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            Endangered Plants of Westchester and Fairfield Counties Their names and characteristics
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              While it is easy to get lists of threatened and endangered plants by state, it is not so easy to do this by county. The Greenwich Land Trust has tasked me with providing them with a list of endangered plants on their lands (over 700 acres) in lower Fairfield county adjacent to southern Westchester county. In an attempt to come up with an list of endangered plants by county I hit on the idea of gathering the lists of endangered plants from New York state, Connecticut, Massachusetts, and Rhode Island and comparing them. I found these lists on the US government site Natural Resource Conservation Service. By scraping the state listings of this site, I discovered that Rhode Island and Massachusetts each share only one endangered plant with Connecticut and nothing with New York, so I discarded these two states. Connecticut and New York shared 31 endangered plants, I extrapolated from this fact, and decided that Westchester and Fairfield counties would be the likeliest place for these 31 endangered plants to be found (or not found).
              Once I had a list of over thirty endangered plants, likely to be found in Westchester and Fairfield county, I then gathered information and details about these plants from several other websites and created a page for each plant with important and descriptive information.
              The most important information for any plant is its accepted botanical name. “Accepted” is a technical term, indicating that the botanical academic community has agreed that this is the proper latin name for a plant. I chose to scrape websites, Tropicos.org and PlantList.org that are authoritative. One comes out of MIssouri Botanical Garden and the other out of Kew Botanical Garden. Both refer to each other and other authoritative websites, those of NYBG, the International Plant Name Index (IPNI) for example. (I know these to be authoratative, having interned at NYBG) Only certain organizations (and hence their websites) have the authority to call something “accepted” and then, not all authoritative websites give the same information.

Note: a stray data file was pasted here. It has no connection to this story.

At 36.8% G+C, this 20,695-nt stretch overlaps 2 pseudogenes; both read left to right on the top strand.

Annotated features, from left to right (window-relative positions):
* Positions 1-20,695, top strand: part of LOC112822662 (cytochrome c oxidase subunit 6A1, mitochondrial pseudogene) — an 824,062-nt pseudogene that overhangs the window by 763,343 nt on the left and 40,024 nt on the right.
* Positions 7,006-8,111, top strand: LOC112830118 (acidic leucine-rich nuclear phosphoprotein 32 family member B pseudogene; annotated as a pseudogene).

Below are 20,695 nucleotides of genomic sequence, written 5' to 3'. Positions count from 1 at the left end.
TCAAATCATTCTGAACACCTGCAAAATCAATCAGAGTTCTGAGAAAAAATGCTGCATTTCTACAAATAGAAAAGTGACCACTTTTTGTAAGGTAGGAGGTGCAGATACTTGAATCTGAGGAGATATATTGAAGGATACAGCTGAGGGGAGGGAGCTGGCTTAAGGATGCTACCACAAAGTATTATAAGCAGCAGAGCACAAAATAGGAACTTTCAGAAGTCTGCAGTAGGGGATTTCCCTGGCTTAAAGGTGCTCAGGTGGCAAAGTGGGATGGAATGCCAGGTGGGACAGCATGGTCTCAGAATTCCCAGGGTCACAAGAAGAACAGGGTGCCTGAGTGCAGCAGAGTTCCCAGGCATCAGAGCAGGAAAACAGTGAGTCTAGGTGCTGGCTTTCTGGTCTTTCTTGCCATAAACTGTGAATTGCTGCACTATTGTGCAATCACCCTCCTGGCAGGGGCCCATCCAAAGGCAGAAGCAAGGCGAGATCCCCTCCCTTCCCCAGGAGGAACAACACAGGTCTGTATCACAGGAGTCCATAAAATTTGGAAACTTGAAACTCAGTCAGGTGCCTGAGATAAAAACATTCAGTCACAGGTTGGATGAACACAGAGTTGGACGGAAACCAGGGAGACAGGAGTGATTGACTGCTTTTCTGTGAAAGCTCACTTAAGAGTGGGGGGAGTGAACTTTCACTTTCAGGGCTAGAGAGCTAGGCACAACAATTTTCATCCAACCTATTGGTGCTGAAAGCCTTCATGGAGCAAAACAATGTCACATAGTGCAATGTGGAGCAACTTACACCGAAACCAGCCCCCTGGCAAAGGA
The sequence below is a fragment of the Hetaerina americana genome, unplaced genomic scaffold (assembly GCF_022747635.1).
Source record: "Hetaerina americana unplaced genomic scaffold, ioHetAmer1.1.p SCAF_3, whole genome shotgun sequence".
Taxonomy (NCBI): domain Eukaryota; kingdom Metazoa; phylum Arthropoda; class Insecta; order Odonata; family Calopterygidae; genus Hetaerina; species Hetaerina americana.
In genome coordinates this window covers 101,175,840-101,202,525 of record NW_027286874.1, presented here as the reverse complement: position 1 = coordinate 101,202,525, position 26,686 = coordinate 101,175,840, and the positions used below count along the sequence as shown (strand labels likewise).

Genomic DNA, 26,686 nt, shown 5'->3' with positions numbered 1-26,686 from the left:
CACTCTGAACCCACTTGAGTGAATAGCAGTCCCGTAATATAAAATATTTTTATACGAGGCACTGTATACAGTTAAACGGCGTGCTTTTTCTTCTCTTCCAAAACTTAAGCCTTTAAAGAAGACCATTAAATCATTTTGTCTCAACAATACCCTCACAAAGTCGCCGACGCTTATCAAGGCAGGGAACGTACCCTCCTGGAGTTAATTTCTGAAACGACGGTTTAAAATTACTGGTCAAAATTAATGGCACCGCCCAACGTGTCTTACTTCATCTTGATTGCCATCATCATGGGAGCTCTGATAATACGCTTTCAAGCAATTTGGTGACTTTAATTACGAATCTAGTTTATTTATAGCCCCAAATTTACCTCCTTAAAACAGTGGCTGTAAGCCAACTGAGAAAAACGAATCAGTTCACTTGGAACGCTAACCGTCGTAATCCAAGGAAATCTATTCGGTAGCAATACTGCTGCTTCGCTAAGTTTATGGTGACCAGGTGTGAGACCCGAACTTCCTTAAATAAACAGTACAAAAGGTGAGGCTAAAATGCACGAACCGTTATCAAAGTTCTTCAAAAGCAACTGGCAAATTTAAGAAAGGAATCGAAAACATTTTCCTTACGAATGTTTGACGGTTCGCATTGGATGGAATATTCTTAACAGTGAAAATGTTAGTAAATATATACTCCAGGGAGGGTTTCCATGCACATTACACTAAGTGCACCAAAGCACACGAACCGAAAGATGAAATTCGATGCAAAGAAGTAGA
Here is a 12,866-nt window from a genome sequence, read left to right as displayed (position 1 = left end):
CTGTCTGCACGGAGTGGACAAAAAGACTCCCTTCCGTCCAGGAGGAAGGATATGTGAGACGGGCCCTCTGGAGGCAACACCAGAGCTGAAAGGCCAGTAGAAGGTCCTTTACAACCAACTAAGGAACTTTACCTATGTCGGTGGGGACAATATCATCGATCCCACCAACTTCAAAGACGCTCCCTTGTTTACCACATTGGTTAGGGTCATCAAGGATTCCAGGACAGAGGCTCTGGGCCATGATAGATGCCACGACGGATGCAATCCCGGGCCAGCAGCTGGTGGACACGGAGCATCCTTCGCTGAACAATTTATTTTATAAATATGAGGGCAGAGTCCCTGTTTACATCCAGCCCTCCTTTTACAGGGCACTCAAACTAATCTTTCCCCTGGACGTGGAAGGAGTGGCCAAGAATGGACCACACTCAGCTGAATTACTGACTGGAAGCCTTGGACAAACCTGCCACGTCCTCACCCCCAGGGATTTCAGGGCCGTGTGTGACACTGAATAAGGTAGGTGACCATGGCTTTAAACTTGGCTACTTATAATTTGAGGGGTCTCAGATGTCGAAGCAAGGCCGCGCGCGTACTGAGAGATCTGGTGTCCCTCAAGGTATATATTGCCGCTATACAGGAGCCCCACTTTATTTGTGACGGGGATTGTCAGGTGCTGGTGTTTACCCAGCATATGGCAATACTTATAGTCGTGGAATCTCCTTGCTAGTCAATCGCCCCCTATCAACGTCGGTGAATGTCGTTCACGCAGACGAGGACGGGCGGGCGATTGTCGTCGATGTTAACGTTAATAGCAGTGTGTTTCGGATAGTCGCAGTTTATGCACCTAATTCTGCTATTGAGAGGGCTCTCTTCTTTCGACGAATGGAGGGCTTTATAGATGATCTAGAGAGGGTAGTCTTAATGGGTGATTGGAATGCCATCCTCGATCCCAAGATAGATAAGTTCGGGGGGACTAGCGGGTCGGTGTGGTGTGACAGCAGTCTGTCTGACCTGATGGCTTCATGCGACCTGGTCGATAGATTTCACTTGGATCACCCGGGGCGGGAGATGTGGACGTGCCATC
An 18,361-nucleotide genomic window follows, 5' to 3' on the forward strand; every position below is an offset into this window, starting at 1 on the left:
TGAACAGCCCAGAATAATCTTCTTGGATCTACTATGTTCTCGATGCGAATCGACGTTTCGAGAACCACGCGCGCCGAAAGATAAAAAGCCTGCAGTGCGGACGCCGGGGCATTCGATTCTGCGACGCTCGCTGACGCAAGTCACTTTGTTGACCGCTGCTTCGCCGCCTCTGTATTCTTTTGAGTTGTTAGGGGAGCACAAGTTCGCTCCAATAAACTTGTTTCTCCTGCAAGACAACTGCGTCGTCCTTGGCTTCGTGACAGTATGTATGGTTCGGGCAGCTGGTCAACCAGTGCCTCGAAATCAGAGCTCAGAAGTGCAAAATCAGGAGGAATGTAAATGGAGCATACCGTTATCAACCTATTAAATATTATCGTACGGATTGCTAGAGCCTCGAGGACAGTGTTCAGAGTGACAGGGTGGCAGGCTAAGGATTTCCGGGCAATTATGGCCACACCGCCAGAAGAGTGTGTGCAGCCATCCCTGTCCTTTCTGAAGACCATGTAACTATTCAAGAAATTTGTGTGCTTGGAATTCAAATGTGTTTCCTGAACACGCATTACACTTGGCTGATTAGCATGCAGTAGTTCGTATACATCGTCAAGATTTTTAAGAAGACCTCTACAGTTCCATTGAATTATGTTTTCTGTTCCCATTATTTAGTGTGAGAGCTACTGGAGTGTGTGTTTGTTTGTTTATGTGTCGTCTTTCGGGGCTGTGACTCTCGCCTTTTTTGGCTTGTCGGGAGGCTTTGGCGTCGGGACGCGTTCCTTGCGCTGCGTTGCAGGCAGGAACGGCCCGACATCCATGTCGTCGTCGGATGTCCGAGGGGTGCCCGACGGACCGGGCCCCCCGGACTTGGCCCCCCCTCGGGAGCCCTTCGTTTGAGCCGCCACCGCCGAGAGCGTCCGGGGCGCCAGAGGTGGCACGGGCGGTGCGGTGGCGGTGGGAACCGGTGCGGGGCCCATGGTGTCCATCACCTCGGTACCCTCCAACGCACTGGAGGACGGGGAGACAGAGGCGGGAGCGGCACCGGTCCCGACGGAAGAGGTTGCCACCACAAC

The botanical academic community continues to evolve its knowledge and as it does so, it changes the accepted name. An “accepted” name really means, what the academic community agrees, today, that the plant’s name is. An accepted name today, becomes, tomorrow a “tentative” name, or even a synonym. In the process of scraping botanical websites, I ran into this issue all the time. What a plant’s name is, is always a question. How to look for it, whether two websites are actually referring to the same plant, these were issues I struggled with when looking at websites. My questions were not always resolvable, because the academic community was not in agreement. There is no clear way to normalize or clean up a website by using a controlled vocabulary. Controlled vocabularies do not exist in the botanical world, or if they do the vocabulary keeps changing, ad hence is not so controlled.
              The code I created to scrape botanical websites does scrape for “accepted” names and for synonyms. This code also allows for these names to change and so can provide updated lists of names. It also allows for there to be no “accepted” name, that space would just be left blank. It is not, however able to manage and express all the variations of name status that some of the websites I scraped are able to do. In the process of these websites managing the complexities of “tentative” name, “unresolved” name, synonym, and “accepted” name, the websites become quite idiosyncratic and increasingly hard to scrape.
              I came to an increased understanding of some of the challenges that can arise in scraping and then managing information from websites. This comes in great part from the fact that the websites I relied upon, while authoritative are constantly changing and not always in agreement. This means that the gathering of data on naming of plants will continue to require a manual component on an ongoing basis.


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